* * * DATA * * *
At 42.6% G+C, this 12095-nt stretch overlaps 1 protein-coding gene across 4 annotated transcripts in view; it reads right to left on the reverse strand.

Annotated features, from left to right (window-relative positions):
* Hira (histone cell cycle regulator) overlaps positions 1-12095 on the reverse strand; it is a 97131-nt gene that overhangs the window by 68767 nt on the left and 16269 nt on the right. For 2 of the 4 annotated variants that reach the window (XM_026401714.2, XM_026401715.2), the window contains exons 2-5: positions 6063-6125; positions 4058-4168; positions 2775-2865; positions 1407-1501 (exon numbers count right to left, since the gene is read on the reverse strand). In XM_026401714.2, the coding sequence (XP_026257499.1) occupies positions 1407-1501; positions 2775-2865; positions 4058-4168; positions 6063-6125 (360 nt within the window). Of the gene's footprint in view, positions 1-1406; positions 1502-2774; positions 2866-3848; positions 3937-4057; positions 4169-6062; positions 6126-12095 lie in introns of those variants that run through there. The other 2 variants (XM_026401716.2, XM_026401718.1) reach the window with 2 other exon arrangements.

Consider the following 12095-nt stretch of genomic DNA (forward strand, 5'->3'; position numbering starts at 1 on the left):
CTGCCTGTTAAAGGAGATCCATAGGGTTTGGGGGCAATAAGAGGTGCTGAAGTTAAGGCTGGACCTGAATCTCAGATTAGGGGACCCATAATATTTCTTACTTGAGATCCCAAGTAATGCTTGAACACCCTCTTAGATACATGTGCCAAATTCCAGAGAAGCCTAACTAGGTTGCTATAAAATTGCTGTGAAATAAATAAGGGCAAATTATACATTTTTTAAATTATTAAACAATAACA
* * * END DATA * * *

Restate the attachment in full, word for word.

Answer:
At 42.6% G+C, this 12095-nt stretch overlaps 1 protein-coding gene across 4 annotated transcripts in view; it reads right to left on the reverse strand.

Annotated features, from left to right (window-relative positions):
* Hira (histone cell cycle regulator) overlaps positions 1-12095 on the reverse strand; it is a 97131-nt gene that overhangs the window by 68767 nt on the left and 16269 nt on the right. For 2 of the 4 annotated variants that reach the window (XM_026401714.2, XM_026401715.2), the window contains exons 2-5: positions 6063-6125; positions 4058-4168; positions 2775-2865; positions 1407-1501 (exon numbers count right to left, since the gene is read on the reverse strand). In XM_026401714.2, the coding sequence (XP_026257499.1) occupies positions 1407-1501; positions 2775-2865; positions 4058-4168; positions 6063-6125 (360 nt within the window). Of the gene's footprint in view, positions 1-1406; positions 1502-2774; positions 2866-3848; positions 3937-4057; positions 4169-6062; positions 6126-12095 lie in introns of those variants that run through there. The other 2 variants (XM_026401716.2, XM_026401718.1) reach the window with 2 other exon arrangements.

Consider the following 12095-nt stretch of genomic DNA (forward strand, 5'->3'; position numbering starts at 1 on the left):
CTGCCTGTTAAAGGAGATCCATAGGGTTTGGGGGCAATAAGAGGTGCTGAAGTTAAGGCTGGACCTGAATCTCAGATTAGGGGACCCATAATATTTCTTACTTGAGATCCCAAGTAATGCTTGAACACCCTCTTAGATACATGTGCCAAATTCCAGAGAAGCCTAACTAGGTTGCTATAAAATTGCTGTGAAATAAATAAGGGCAAATTATACATTTTTTAAATTATTAAACAATAACA